Sunday, January 17, 2010

Part 3 of a series of posts. Reiby Brothers, Tasmania, Entally, Mary Reiby

The Reiby Brothers
"In 1794 Mary married Thomas Reibey, a sailor. Thomas was given land for a farm on the Hawkesbury River, and he also became a shipping merchant. The family moved to Sydney where they built a fine home, called “Entally” after a suburb of Calcutta, India. By the early 1800s Thomas owned several boats that traded between Sydney, the Hawkesbury and the Hunter River, and were engaged in sealing in Bass Strait. Following his death in 1811, Mary took over the business and she operated it successfully, as well as looking after her family of seven. Her shrewd financial dealings made her one of the richest people in the colony.

"By then Mary's two eldest sons, Thomas and James, were old enough to help with the business. Both boys had been sent to sea, being prepared for their part in extending the Reiby mercantile empire. In 1815 the 19 year old Thomas, became master and owner of the schooner John Palmer, trading between Sydney and Launceston. He married Richarda Allen and in June 1817 sailed with his bride to take up land on the banks of the South Esk River, which he named “Entally”. Seventeen-year old James, disowned by his mother, left for Hobart Town in March 1816. There he married a widow, Rebecca Breedon, and they established a shop stocked with goods worth £40, obtained on credit.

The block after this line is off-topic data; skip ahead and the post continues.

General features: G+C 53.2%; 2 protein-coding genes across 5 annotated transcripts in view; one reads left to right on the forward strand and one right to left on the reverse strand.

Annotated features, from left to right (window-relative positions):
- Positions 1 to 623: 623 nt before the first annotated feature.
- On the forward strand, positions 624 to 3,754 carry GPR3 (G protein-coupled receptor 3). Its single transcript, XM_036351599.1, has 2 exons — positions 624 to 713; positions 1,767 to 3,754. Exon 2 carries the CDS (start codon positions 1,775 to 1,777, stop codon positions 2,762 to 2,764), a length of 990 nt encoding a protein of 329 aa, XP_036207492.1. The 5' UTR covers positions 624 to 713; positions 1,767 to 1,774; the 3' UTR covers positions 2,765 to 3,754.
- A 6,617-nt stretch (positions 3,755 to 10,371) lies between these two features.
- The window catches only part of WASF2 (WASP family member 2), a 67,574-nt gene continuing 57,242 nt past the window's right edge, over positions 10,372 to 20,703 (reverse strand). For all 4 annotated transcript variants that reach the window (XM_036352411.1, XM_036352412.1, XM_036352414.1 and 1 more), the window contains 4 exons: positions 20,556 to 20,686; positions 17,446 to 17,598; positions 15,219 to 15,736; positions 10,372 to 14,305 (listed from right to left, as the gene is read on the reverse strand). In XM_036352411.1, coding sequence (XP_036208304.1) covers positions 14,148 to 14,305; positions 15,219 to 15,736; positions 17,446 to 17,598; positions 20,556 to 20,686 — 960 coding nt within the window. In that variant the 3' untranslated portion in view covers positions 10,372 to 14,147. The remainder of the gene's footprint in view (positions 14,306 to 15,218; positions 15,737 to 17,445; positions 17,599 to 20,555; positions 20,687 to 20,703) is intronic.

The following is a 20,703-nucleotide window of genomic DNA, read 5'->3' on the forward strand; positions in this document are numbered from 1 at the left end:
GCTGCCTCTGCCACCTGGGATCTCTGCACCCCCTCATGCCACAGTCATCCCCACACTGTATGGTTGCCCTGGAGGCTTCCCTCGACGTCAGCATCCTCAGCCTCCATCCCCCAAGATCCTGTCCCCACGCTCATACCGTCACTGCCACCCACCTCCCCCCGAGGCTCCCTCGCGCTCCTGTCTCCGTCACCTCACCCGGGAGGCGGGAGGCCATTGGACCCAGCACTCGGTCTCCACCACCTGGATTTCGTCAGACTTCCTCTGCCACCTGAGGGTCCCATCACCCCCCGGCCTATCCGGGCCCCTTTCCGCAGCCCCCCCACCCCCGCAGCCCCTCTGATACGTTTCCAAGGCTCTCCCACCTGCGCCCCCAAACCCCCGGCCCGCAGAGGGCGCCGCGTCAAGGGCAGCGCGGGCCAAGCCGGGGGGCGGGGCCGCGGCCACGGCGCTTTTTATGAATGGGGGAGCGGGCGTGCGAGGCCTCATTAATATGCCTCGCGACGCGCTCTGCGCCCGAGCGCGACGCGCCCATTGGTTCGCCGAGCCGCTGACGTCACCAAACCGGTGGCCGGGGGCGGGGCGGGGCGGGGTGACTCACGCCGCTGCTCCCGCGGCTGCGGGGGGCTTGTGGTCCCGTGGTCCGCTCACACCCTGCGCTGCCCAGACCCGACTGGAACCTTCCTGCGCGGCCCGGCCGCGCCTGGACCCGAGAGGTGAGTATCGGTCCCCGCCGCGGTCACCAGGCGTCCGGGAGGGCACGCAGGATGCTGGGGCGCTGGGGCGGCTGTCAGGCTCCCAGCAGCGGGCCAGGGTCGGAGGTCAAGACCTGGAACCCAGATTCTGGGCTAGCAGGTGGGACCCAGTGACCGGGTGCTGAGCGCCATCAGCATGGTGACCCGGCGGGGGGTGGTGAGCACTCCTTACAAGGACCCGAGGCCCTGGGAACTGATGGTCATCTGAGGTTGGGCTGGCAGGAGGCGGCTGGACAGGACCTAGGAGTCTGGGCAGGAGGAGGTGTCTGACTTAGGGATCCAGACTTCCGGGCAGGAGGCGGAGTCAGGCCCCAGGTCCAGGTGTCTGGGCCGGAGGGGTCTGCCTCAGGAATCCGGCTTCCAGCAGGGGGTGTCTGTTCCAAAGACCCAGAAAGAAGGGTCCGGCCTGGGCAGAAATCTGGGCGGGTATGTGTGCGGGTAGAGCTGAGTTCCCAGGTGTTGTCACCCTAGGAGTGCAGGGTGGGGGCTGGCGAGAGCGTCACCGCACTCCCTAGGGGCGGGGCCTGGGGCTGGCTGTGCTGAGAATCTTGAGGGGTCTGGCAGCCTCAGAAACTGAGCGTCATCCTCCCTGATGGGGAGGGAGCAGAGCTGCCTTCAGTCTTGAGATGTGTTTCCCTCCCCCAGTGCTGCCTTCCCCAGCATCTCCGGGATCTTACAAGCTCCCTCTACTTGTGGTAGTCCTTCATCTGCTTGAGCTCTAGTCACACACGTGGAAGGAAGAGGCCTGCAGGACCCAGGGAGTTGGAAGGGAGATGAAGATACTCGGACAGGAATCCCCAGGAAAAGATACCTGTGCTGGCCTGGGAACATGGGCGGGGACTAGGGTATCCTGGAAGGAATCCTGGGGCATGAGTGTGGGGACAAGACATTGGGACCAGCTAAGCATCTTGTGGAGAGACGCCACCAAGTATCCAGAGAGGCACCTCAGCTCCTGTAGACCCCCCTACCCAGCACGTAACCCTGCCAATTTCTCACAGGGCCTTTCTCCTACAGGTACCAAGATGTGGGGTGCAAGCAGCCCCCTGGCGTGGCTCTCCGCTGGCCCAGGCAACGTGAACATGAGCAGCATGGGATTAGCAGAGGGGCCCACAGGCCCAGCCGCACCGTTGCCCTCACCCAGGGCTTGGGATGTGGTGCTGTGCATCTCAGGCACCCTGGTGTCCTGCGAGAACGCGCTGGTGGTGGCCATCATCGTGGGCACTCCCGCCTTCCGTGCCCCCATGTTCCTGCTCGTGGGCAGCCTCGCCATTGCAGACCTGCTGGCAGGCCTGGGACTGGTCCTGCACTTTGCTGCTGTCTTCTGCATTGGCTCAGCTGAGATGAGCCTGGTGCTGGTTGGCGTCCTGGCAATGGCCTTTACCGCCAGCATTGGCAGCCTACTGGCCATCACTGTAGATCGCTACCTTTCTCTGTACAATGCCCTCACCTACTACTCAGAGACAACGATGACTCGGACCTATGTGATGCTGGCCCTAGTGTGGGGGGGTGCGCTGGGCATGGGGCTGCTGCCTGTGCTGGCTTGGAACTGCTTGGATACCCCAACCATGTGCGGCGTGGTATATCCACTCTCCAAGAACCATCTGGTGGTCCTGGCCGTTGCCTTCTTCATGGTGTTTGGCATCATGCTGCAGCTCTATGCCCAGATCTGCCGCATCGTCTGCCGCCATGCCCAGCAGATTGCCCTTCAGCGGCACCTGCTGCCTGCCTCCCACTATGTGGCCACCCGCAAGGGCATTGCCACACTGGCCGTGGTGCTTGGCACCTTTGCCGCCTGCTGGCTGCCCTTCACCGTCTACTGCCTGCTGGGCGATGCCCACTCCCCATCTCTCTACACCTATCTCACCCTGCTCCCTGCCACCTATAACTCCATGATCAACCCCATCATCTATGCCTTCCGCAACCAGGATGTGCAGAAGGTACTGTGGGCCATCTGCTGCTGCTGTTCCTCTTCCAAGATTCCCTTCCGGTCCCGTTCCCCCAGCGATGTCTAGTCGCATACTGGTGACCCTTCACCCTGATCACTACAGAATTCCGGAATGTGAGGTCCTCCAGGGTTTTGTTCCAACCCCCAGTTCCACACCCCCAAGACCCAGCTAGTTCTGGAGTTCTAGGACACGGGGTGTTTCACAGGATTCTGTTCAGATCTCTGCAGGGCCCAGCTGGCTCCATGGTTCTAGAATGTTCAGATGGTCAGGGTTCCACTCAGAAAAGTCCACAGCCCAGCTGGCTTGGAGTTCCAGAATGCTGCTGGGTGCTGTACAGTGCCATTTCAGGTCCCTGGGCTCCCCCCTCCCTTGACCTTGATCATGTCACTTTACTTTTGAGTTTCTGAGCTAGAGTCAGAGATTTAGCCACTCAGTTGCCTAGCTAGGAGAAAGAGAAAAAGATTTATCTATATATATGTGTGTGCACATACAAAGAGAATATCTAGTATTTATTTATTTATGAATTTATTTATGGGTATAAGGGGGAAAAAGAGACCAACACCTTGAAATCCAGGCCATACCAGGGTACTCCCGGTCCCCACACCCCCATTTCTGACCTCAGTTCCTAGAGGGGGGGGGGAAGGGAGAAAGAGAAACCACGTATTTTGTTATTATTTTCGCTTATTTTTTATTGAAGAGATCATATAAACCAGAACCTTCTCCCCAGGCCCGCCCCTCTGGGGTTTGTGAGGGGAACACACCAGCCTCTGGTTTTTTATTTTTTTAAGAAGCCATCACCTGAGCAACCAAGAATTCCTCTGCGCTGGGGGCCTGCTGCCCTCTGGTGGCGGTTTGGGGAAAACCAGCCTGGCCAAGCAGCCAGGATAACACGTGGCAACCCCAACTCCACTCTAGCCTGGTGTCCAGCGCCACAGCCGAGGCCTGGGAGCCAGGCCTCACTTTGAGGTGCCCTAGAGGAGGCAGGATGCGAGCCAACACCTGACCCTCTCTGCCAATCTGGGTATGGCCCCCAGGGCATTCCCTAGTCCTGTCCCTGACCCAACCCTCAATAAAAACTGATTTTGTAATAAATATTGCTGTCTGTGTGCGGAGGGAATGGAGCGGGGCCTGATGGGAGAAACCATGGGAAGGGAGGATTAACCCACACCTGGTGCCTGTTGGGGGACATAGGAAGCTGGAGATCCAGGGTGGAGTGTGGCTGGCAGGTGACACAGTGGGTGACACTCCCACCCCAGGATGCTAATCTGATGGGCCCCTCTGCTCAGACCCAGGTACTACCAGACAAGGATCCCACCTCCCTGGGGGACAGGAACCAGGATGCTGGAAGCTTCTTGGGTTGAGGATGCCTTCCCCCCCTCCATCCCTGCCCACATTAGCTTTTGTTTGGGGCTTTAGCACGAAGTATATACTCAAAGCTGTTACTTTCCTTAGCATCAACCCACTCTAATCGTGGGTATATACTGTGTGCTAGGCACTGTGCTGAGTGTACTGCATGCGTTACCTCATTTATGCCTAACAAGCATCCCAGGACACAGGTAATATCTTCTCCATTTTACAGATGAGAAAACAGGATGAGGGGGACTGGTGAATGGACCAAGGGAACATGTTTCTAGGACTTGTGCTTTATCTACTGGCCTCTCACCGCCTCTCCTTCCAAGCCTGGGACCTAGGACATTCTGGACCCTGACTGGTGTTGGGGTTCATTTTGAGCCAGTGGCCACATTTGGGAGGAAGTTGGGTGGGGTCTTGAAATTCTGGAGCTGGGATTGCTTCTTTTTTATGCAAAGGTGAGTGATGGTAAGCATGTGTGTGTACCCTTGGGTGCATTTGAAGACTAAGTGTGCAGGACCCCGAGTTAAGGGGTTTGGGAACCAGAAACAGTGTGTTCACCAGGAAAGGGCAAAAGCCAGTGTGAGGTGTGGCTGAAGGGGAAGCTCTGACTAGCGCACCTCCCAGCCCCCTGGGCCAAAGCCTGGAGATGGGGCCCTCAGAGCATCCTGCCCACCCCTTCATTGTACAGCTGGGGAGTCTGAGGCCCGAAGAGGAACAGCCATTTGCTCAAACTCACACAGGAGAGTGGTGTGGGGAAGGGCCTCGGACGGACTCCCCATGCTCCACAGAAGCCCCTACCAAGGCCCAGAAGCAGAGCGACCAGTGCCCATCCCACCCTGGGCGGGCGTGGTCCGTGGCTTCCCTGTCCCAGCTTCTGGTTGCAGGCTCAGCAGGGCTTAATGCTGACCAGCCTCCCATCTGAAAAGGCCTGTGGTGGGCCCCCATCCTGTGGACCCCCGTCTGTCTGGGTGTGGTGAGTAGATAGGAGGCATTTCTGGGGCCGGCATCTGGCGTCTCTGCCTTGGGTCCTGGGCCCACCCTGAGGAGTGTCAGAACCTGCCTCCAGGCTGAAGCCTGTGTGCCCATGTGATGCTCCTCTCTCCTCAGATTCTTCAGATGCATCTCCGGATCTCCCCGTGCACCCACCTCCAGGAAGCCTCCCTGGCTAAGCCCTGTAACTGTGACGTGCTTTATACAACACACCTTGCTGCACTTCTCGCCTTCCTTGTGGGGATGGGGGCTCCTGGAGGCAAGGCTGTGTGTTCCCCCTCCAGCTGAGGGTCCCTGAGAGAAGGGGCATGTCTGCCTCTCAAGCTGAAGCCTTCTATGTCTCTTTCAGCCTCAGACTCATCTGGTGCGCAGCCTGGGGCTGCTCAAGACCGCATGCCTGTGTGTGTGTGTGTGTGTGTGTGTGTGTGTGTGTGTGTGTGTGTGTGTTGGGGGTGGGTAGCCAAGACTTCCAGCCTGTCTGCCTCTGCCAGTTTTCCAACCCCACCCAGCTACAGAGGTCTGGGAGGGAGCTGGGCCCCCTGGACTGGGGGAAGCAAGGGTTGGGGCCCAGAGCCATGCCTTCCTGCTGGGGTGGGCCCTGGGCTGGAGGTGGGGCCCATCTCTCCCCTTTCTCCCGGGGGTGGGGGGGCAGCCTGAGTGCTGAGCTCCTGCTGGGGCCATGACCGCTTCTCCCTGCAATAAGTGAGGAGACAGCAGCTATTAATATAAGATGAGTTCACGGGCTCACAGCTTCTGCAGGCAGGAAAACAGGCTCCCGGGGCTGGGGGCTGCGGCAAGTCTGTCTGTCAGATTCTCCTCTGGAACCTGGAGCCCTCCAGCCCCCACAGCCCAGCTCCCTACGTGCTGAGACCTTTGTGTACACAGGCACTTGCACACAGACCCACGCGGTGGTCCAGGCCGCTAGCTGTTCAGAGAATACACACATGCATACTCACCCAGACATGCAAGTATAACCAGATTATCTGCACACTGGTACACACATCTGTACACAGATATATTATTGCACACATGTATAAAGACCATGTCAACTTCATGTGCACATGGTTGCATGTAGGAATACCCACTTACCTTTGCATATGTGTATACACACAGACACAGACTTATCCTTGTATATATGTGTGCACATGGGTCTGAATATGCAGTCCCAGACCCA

At Launceston, Thomas prospered. He set up his merchant store on the banks of the North Esk River and in 1820 he built the first wharf of the fledgling port at the foot of St. John Street. He continued to skipper ships, taking wheat, seal skins, oil and vegetables to Sydney, and returning with general merchandise for sale at his store."


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